• Report this Comment On January 24, 2011, at 8:51 PM, DonkeyJunk wrote:

    Ditto Investor89. There are a glut of ships coming out of the drydocks and contracts are not paying enough to cover the day-to-day costs of maintaining large ships.

    Bought into NM a few months ago and plan on keeping it for the dividend until shipping picks up again.

    Shipping will recover, but probably not anytime soon.

  • Report this Comment On January 25, 2011, at 7:07 AM, russellb73 wrote:

    Really should take a look at VLCCF, oil tanker all ships double hulled (so won't have to upgrade due to new environmental reg.'s), 8-9% dividend (with reasonable payout ratio), and less debt than a lot of other tankers.

    Long VLCCF

  • Report this Comment On January 25, 2011, at 1:33 PM, ParisHgtsBruce wrote:

    Warning Will Robinson Warning...Korea Lines a major bulk ship lessor is going into bankruptcy. Most dry bulk shippers with contracts especially Eagle are going to lose a bundle. There is a glut of dry ships out there looking for charters and with cancellations by Korea Lines here come some more.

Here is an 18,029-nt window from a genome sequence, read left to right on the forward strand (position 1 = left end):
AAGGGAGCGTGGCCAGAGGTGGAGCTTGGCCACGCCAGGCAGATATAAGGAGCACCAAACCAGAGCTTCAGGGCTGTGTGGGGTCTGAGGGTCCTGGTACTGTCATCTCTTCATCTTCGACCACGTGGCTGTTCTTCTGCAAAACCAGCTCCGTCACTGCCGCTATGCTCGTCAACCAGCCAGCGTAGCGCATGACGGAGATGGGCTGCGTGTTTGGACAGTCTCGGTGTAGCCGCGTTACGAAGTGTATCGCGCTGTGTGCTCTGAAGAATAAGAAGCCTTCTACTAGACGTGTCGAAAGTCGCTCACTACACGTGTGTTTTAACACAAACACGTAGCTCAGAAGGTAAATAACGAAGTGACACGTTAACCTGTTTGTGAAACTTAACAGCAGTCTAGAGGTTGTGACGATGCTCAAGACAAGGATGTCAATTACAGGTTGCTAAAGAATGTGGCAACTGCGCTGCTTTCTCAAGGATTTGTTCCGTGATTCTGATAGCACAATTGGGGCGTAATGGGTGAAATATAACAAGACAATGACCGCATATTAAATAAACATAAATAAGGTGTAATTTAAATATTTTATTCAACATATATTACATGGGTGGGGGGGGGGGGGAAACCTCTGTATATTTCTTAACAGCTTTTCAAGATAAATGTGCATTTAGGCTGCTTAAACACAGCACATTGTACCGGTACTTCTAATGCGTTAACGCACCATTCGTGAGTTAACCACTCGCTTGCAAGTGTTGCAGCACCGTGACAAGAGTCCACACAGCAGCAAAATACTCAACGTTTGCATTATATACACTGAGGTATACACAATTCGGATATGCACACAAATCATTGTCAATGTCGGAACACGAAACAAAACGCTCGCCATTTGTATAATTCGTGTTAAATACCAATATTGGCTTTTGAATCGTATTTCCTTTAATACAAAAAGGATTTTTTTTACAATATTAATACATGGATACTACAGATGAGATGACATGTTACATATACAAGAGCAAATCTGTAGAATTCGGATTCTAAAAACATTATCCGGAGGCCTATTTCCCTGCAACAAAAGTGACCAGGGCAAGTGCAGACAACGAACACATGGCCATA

• Report this Comment On January 25, 2011, at 4:56 PM, JSniden wrote:

    I wonder if Ralph V. Whitworth is aware of this. I remember back in August when a slight change came about when the news broke out that Calstrs and Relational Investors were putting together a proxy fight that aimed at changing O.P.'s compensation policies (well, specifically Ray R. Irani)...

  • Report this Comment On January 25, 2011, at 5:30 PM, Investor89 wrote:

    @ DonkeyJunk

    That's not how investing works. They can cut the dividend or stop paying one. You took a 6.0% hit today which wasn't neccesary. You could have sold it this morning and buy it back at the end of the day. You could have pocketed your dividend and then some. Don't be fooled by 5 stars, they mean nothing, except that a lot of fools love the stock.